6. #6
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    I mean synonym in the sense that the surrogate key and the natural key identify the same row. For the purpose of identifying the underlying "thing" that the row represents the natural key and the surrogate key are equivalent. The natural key might change value, but the surrogate key and the new value of the natural key would still identify the same row so they are still synonomous even though the value of the natural key is different.

    The surrogate key exists in my mind purely to make it easier to construct and verify that solutions (applications) are correct, without requiring any change that is apparent to the SME (Subject Matter Expert). At least in my applications, adding a surrogate key is unnoticed by the user. I go to considerable lengths to keep the user from being aware that a surrogate key exists because I see the surrogate key as part of the solution instead of part of the problem to be solved.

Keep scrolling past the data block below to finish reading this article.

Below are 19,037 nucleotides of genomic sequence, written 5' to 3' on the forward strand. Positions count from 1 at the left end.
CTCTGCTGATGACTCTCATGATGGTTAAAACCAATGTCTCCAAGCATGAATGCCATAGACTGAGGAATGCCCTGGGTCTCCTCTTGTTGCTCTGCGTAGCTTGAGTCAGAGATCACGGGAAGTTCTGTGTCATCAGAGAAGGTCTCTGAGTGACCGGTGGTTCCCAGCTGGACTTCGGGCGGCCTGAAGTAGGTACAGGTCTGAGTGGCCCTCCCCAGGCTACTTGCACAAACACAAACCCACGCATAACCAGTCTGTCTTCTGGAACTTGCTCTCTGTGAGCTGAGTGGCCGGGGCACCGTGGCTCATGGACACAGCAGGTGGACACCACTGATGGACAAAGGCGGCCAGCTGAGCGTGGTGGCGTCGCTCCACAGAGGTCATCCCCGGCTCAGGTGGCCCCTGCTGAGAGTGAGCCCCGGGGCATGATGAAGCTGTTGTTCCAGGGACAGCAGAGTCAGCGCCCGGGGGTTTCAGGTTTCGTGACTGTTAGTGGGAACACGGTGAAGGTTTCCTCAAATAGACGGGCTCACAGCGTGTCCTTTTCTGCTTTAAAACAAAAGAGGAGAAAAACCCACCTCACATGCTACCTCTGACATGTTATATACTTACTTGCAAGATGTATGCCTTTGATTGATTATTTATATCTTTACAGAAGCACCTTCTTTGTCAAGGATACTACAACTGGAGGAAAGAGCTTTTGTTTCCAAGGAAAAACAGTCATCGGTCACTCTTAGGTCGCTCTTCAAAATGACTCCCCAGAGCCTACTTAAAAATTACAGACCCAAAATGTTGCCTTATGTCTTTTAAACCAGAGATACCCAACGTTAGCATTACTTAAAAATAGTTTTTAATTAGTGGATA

-PatP
    In theory, theory and practice are identical. In practice, theory and practice are unrelated.

  7. #7
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    Quote Originally Posted by Pat Phelan View Post
    When using code generator techniques, a single column key is far easier to use than a multiple column key. It is also far simpler to use code generation tools if the Primary Key for all of the tables is the same data type.